13. 13. Context-free Questions <ul><li>Questions designed to focus thinking on a problem by examining it from multiple angles </li></ul><ul><ul><li>Clear understanding of current problem </li></ul></ul><ul><ul><li>Related problems/experience </li></ul></ul><ul><ul><li>How to approach finding the best solution </li></ul></ul><ul><li>Examples </li></ul><ul><ul><li>CIA Phoenix Checklist </li></ul></ul><ul><ul><li>Gauss & Weinberg, Exploring Requirements </li></ul></ul>
    14. 14. Heuristics <ul><li>Guides used to help people make decisions </li></ul><ul><li>Not applicable in all situations </li></ul><ul><li>Not correct in all situations </li></ul>
    15. 15. Examples of Heuristics <ul><li>Bach’s lists </li></ul><ul><ul><li>Lessons Learned in Software Testing (Test Plan Evaluation Heuristics) </li></ul></ul><ul><ul><li>“General Functionality and Stability Test Procedure” </li></ul></ul><ul><li>General testing lore </li></ul><ul><li>Risk lists </li></ul>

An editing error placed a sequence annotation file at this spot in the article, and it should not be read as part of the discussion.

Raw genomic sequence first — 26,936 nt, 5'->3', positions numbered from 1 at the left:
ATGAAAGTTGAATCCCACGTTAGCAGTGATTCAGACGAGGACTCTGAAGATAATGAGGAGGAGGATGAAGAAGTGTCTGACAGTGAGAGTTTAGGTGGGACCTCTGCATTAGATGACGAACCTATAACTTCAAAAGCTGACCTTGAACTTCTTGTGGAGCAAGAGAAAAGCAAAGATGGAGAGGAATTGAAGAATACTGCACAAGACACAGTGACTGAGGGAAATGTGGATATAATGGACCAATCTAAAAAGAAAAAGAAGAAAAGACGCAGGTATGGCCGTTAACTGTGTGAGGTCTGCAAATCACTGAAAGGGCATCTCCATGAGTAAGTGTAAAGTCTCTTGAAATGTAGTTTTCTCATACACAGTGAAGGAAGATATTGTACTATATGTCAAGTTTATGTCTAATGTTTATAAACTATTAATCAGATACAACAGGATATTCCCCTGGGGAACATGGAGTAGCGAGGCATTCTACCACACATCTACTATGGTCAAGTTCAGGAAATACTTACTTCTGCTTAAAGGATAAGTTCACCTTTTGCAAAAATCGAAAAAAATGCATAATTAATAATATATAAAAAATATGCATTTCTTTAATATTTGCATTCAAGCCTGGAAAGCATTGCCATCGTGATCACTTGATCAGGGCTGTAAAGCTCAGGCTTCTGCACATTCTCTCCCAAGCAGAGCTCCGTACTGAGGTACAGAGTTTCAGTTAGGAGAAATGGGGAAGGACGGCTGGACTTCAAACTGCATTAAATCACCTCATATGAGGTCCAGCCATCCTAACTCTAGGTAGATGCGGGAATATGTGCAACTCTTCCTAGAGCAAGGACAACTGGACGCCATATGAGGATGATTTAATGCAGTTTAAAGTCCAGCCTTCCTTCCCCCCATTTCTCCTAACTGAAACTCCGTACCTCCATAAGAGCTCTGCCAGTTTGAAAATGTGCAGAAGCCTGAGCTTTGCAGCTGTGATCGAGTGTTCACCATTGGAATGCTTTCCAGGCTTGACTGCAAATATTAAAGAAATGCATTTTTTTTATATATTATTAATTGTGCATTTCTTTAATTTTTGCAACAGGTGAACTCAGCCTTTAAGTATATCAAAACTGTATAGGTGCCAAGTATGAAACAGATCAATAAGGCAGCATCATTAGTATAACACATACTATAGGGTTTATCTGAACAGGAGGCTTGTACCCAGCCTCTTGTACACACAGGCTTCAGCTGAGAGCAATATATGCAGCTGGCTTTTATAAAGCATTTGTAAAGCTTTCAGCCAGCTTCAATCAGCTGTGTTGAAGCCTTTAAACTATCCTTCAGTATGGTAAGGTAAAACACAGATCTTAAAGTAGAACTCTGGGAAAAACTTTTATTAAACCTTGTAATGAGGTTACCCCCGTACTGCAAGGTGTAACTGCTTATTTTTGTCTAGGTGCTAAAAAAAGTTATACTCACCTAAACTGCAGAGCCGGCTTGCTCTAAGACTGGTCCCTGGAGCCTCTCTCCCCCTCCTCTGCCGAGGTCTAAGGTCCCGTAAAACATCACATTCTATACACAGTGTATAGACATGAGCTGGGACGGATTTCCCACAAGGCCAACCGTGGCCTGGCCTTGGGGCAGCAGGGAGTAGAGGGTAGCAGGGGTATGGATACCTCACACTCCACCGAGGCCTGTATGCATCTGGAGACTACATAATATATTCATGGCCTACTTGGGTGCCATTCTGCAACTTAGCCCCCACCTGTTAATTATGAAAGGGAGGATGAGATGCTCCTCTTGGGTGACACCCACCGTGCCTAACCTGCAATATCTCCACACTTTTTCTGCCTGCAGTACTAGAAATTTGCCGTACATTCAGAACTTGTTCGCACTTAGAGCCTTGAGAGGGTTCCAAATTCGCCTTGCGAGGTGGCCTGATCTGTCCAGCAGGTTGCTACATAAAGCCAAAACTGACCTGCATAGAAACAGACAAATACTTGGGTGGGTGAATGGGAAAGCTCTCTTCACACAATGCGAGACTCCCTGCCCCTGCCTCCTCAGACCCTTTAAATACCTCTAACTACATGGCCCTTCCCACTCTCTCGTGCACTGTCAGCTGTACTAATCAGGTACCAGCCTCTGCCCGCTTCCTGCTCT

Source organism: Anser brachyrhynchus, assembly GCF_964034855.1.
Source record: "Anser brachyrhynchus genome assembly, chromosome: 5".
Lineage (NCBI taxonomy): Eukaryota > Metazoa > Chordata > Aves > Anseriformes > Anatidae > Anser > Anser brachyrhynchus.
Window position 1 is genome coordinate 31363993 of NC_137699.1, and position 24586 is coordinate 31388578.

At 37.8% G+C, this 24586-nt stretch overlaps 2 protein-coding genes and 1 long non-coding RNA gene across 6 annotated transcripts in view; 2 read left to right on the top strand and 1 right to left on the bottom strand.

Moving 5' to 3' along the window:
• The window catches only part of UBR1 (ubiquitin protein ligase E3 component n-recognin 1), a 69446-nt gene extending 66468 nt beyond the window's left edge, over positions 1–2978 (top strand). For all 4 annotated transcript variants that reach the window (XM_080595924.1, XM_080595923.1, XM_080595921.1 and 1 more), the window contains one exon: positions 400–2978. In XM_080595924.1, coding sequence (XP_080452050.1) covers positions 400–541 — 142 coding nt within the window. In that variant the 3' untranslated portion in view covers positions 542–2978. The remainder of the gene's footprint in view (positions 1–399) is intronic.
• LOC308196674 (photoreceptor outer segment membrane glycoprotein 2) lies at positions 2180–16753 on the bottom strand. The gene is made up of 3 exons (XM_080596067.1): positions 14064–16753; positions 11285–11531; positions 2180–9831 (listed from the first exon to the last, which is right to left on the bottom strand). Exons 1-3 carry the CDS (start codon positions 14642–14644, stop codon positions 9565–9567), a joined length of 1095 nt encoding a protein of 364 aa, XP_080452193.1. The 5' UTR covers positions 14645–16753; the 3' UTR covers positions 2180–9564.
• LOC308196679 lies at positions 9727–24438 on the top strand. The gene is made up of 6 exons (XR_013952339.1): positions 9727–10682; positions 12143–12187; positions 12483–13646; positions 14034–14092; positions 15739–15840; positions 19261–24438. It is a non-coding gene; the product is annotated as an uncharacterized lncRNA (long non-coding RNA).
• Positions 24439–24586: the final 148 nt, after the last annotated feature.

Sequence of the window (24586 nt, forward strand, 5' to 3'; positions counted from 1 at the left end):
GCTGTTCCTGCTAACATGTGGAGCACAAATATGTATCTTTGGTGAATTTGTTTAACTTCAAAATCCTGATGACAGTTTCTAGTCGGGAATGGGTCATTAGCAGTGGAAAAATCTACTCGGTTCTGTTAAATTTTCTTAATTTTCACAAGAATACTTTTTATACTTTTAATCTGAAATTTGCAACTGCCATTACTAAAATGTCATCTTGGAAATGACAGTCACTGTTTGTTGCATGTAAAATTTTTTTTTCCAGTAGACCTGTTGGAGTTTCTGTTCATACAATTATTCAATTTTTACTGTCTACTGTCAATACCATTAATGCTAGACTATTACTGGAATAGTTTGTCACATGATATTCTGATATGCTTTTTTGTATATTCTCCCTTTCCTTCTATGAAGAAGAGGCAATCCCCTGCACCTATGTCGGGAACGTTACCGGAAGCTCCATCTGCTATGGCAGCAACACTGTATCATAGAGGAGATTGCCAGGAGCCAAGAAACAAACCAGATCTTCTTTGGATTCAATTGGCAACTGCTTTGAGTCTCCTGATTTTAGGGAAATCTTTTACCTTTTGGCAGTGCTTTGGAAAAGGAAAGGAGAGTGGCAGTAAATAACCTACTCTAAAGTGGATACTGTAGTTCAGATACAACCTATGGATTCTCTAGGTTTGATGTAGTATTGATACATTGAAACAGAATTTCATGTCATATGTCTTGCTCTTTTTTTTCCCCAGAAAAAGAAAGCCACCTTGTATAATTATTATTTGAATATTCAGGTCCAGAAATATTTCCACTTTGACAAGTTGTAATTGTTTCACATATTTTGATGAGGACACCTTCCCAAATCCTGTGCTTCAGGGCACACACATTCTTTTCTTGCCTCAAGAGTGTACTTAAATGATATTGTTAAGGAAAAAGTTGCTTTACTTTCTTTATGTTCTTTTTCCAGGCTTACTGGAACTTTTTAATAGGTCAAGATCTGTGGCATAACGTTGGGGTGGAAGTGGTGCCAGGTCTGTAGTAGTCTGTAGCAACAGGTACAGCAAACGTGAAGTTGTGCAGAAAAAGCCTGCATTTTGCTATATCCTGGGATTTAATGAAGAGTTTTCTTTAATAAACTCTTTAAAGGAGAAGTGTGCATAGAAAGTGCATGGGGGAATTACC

16. 16. Types of Heuristics <ul><li>Describe what testers actually do or should do </li></ul><ul><ul><li>“Important problems fast” </li></ul></ul><ul><li>Point towards specific types of failures </li></ul><ul><ul><li>“Consistent with comparable products” </li></ul></ul><ul><li>Illustrate specific bugs </li></ul><ul><ul><li>“Cache servers cause problems with web-based shopping cart applications” </li></ul></ul>
    17. 17. Examples of Heuristic Use <ul><li>Live at presentation </li></ul>
    18. 18. Training Explorers <ul><li>Just beginning research into this </li></ul><ul><li>Similarities to training people in improvisational theater </li></ul>
    19. 19. Summary <ul><li>Good exploratory testing involves determining the right questions to ask an application. Achieving this requires a number of skills and knowledge </li></ul><ul><li>Testing activities are already exploratory. Awareness of exploratory techniques can help testers better perform their traditionally non-exploratory duties </li></ul>
    20. 20. Summary II: The Continuance <ul><li>Risks serve as heuristics for testers to highlight additional tests that a tester of which she might not otherwise think </li></ul><ul><li>Heuristics can point to things that a tester should do, general types of bugs the tester should look for, or specific bugs that might exist. </li></ul><ul><li>Heuristics are fallible guides which may or may not be applicable (or even work) in a given situation </li></ul>
    21. 21. Questions?
    22. 22. <ul><li>[email_address] </li></ul>